QUEBEC CITY - One of these years, Bernard "The Executioner" Hopkins will finally get around to acting his age. He'll throw a punch and find his slowing reflexes are such that he'll miss a target he previously would have found. He will try to slip a shot squeezed off by an opponent who no doubt will be at least a decade younger, and that punch will land where once it hit nothing but air. Every aging athlete who tries to hang on too long learns what it's like to have his skills ebb, his pride wounded, his stature diminished.
For Hopkins, who turns 46 on Jan. 15, that time is not now, or at least it shouldn't be. Physically, he is closer to his peak than any fighter born this deep into his career has any right to expect.
But there are other ways for an old warrior to have what remains of his vitality sapped. There are people with pencils who can inflict wounds more painful than any delivered by a gloved fist. There are administrators with the power to advance what remains of a remarkable career, or to help it recede.
Hopkins has yelped about being on the wrong end of controversial decisions before, but maybe never one so obviously incorrect as the majority draw he was obliged to accept in Saturday night's matchup with 28-year-old WBC light-heavyweight champion Jean Pascal in the Pepsi Coliseum.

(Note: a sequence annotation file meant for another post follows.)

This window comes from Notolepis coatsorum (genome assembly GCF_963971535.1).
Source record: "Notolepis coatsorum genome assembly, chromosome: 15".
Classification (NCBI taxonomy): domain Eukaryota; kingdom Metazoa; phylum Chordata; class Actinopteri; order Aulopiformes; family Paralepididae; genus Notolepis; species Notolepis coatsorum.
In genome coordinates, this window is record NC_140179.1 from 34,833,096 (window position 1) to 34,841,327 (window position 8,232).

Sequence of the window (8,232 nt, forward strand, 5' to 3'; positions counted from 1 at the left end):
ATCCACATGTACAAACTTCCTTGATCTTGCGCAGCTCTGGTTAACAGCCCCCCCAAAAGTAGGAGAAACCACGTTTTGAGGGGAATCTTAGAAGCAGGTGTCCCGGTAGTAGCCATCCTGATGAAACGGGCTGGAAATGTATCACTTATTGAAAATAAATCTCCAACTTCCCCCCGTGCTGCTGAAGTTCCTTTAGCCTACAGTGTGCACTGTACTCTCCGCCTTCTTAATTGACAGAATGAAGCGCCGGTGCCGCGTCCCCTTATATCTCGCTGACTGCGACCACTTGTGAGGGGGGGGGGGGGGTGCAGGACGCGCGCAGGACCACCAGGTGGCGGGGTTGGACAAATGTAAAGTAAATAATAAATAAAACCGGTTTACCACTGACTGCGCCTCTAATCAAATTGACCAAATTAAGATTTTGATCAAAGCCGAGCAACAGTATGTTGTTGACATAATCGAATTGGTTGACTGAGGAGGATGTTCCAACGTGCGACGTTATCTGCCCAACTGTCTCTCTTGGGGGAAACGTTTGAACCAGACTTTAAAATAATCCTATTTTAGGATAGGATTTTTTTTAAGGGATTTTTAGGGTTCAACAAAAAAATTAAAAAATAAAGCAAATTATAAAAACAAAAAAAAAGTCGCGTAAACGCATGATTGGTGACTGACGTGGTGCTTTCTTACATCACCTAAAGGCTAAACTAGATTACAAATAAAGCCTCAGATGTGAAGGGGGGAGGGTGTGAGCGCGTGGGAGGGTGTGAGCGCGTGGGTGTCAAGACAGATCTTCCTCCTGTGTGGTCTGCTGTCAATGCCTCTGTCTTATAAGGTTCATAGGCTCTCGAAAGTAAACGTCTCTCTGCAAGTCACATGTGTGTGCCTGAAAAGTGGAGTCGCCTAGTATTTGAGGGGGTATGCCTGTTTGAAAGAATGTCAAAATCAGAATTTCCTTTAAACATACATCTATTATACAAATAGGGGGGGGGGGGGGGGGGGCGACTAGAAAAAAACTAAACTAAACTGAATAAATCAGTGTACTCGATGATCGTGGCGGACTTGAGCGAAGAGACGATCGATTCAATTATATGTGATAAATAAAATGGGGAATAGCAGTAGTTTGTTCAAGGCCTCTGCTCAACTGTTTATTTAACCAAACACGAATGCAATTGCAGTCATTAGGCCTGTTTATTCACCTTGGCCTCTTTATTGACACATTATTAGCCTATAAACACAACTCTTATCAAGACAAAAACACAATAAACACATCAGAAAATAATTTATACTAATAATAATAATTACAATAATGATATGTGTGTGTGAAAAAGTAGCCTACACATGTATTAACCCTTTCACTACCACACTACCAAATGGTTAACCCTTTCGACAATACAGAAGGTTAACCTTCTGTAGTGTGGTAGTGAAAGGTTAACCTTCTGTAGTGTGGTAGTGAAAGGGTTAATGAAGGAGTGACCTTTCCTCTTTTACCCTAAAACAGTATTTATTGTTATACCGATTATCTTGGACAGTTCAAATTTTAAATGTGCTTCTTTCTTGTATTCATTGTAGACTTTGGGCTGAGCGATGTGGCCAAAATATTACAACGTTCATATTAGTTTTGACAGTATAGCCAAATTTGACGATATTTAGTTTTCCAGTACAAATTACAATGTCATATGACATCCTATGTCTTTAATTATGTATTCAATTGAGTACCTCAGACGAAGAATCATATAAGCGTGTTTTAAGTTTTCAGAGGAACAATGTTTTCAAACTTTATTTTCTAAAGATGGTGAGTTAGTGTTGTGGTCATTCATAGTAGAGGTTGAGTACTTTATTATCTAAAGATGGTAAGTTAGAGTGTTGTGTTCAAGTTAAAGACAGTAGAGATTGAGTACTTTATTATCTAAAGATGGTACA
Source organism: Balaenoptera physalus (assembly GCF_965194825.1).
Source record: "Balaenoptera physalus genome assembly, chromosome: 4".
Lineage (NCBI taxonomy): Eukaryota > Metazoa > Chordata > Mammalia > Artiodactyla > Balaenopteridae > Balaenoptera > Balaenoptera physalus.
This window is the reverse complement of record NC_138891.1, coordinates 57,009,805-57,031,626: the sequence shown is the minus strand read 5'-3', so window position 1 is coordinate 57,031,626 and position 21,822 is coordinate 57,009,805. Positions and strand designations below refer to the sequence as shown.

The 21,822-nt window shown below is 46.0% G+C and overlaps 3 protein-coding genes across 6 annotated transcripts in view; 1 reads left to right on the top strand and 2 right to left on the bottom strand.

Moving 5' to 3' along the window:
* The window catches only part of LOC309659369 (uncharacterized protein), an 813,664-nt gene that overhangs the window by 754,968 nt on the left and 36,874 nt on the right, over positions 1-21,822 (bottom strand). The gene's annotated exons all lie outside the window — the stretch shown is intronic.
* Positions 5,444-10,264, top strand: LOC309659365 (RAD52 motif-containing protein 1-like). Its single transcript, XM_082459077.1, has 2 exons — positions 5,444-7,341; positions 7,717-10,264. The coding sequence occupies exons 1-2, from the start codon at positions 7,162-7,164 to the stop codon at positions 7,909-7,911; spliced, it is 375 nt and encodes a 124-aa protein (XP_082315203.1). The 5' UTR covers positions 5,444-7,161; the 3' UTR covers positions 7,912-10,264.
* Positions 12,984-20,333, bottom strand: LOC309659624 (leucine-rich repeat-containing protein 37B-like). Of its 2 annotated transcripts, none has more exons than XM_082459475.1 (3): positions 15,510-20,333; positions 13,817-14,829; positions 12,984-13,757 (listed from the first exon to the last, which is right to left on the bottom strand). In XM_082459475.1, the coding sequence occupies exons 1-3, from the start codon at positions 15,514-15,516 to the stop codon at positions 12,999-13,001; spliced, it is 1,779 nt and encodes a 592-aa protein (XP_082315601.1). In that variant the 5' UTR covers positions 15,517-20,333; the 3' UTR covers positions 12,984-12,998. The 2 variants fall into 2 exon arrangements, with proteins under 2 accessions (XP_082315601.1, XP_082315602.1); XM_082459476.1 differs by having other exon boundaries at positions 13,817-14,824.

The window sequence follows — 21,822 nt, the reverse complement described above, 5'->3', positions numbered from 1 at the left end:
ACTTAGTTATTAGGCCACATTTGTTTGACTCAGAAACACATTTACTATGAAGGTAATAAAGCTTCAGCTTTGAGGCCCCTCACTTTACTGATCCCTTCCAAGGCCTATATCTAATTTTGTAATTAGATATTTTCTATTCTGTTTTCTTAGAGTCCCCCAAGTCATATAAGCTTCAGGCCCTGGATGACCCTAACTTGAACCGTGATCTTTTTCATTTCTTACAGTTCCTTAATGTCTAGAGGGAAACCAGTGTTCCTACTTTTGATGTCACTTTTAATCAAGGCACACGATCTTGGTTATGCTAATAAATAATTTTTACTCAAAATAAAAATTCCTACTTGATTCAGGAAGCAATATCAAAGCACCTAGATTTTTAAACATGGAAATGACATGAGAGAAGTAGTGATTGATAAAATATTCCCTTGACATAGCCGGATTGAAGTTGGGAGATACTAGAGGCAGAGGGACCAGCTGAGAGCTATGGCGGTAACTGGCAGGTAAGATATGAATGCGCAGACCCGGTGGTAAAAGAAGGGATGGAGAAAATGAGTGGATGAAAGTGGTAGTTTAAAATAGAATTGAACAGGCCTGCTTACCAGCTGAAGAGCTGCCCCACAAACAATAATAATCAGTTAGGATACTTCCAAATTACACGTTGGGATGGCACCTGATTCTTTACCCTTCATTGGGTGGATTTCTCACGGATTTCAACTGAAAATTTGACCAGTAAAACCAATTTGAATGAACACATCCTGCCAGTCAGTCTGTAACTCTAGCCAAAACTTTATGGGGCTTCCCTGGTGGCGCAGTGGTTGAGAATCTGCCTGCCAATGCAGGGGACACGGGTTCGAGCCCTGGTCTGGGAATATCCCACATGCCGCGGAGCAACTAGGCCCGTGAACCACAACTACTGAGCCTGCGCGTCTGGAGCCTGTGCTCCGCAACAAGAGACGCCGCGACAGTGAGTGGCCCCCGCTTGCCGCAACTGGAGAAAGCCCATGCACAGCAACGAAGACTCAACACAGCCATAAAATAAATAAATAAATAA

Although Hopkins was knocked down twice - the first times he's visited the canvas since his 1994 draw with Segundo Mercado - it can be argued that he won every round from the sixth on, flummoxing the younger man with guile and an energy an old coot like him isn't supposed to have.
"I fought a young man's fight in a young man's sport," Hopkins said at the postfight press conference. "[Pascal] was gasping every time I went to the body, and he held every time I'd get close. He was holding on for dear life."
At the final bell, a jubilant Hopkins leaped upon the ring ropes, made his crossed-arms "X" sign for the Showtime cameras and yelled to no one in particular, "Forty-five years old! Forty-five years old! Who else could do what I just did at my age?"
Well, nobody. But whatever credit Hopkins (51-5-2, 32 KOs) ought to receive for taking another big gulp from his personal Fountain of Youth apparently was negated by the fact that Pascal (26-1-1, 16 KOs) was a Quebecois fighting on friendly turf and in front of 16,000-plus of his raucously supportive fans, the sort of homefield advantage that can sway the opinions of the only people with the power to determine who wins or who loses - or, in some cases, does neither.
Although punch statistics revealed that Hopkins connected on 171 of 445 punches (38 percent) to 105 of 353 (30 percent) for the Haitian-born champion, including an even wider gap in power punches (141 of 270, 52 percent, to 85 of 196, 43 percent), only American judge Steve Morrow submitted a scorecard favoring B-Hop, by a 114-112 margin. Canadian judge Claude Paquette (113-113) and Belgian judge Daniel Van De Wiele (114-114) were unable to mathematically separate the fighters. As a result, Pascal retained his titles (he also holds the IBO and Ring magazine 175-pound belts) with the draw that, to many, could be construed as an early Chrismas present.